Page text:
CovariateDefinitionScaleSourceVessel trait
    Fishing strategy
    Catch diversitySimpson’s index of catch
    diversity
    Individual fishing tripCASAbility to target multiple
    species buffers catches to
    declines in single species
    groups (within fishing trips)
    Catch compositionBray-Curtis index of catch
    dissimilarity
    AnnualCASAbility to switch target
    species buffers catches to
    declines in single species
    groups (among fishing trips)
    Vessel capacity
    LongitudeLongitude of fishing activityAnnualVMSLocation of fishing grounds
    LatitudeLatitude of fishing activityAnnualVMSLocation of fishing grounds
    Fishing ground areaArea of fishing activity
    (square kilometers)
    AnnualVMSAbility to explore large and/
    or distant fishing grounds
    where fish populations may
    be less exploited or access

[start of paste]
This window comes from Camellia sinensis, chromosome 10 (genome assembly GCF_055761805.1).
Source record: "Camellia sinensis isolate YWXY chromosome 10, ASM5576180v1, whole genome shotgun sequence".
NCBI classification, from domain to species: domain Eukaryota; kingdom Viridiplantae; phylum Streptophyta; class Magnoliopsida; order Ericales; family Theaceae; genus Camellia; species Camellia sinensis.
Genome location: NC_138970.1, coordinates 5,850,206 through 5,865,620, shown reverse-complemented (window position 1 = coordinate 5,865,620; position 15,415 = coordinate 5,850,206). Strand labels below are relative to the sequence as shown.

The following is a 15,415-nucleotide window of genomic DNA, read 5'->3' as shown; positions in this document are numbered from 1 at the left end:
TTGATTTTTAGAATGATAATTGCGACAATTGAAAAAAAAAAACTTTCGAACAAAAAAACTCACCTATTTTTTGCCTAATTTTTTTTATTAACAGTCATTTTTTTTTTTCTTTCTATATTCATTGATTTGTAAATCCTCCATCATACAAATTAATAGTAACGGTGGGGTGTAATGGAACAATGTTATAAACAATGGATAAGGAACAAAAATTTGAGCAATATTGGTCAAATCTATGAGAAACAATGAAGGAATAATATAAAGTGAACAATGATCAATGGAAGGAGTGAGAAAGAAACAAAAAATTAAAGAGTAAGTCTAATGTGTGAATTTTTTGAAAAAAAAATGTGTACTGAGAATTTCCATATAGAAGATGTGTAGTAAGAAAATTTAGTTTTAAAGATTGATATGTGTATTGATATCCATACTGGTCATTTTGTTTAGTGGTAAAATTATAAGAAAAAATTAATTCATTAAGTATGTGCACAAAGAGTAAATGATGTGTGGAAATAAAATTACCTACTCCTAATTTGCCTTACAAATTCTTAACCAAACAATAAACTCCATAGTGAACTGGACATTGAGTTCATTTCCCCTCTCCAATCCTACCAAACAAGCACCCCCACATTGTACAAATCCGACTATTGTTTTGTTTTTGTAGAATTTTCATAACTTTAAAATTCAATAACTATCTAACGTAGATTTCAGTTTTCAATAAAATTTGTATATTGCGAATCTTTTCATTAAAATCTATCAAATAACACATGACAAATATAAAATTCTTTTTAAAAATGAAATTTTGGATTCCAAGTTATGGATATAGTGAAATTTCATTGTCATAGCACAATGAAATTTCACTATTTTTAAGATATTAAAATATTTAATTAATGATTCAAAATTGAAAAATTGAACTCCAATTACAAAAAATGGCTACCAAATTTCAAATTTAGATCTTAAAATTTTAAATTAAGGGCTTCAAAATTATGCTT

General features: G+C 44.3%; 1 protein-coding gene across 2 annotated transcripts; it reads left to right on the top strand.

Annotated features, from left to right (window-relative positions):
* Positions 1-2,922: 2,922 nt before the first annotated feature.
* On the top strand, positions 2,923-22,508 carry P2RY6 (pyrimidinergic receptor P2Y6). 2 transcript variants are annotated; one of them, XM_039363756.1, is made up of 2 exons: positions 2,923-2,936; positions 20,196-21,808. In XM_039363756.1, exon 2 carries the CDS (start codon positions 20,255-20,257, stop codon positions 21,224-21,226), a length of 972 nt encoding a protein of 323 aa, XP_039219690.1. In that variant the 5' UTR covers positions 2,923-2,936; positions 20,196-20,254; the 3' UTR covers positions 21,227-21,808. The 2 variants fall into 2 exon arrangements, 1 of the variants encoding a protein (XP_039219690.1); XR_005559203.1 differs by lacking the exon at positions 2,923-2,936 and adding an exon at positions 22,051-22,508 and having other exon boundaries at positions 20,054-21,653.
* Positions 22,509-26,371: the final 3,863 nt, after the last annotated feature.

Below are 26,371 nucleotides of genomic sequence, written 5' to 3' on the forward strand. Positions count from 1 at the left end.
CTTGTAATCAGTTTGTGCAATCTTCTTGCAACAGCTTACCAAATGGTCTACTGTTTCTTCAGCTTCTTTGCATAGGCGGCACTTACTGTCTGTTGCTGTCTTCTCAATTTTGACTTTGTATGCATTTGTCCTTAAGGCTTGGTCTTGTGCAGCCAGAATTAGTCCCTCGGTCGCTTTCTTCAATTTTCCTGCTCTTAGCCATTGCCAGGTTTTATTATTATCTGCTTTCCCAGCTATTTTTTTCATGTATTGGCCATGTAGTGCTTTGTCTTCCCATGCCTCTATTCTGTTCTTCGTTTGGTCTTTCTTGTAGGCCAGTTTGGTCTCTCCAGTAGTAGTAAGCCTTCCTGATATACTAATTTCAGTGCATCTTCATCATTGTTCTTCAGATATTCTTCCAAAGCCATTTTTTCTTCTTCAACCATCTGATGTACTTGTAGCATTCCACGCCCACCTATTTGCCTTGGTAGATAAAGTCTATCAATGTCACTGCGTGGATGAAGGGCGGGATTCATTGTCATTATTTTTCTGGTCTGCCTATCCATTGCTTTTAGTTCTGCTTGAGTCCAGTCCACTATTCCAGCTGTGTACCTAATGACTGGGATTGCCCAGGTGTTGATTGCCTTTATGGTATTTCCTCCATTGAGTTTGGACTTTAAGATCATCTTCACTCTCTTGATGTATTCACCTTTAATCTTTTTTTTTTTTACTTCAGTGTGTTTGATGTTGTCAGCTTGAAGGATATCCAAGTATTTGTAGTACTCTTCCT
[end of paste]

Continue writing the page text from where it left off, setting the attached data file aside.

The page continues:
areas of seasonal abundance
    (e.g., fish aggregations)
    buffers catches to local
    declines
    Boat sizeLength of boat (meters)SFAInfluences fishing trip
    duration, fishing ground
    area, capacity to store fish,
    size of crew, impact of sea
    condition, amount of gear;
    enables vessels to target
    distant fisheries
    Engine powerEngine size (horsepower)SFADetermines time spent
    fishing versus traveling to
    fishing grounds
    FuelFuel consumed (metric tons
    and USD)
    Individual fishing tripCASFinancial capacity for distant
    and/or multiday fishing trips
    that may provide larger
    catches
    Fishing trip durationDays spent at seaIndividual fishing tripCASLonger fishing trips may
    enable fishers to reach
    distant and less-exploited
    fishing grounds, increasing
    catch rates

Supplementary Materials

  • Supplementary material for this article is available at http://advances.sciencemag.org/cgi/content/full/6/8/eaaz0587/DC1

    Fig. S1. Change in CPUE from 1990 to 2016 for eight species groups.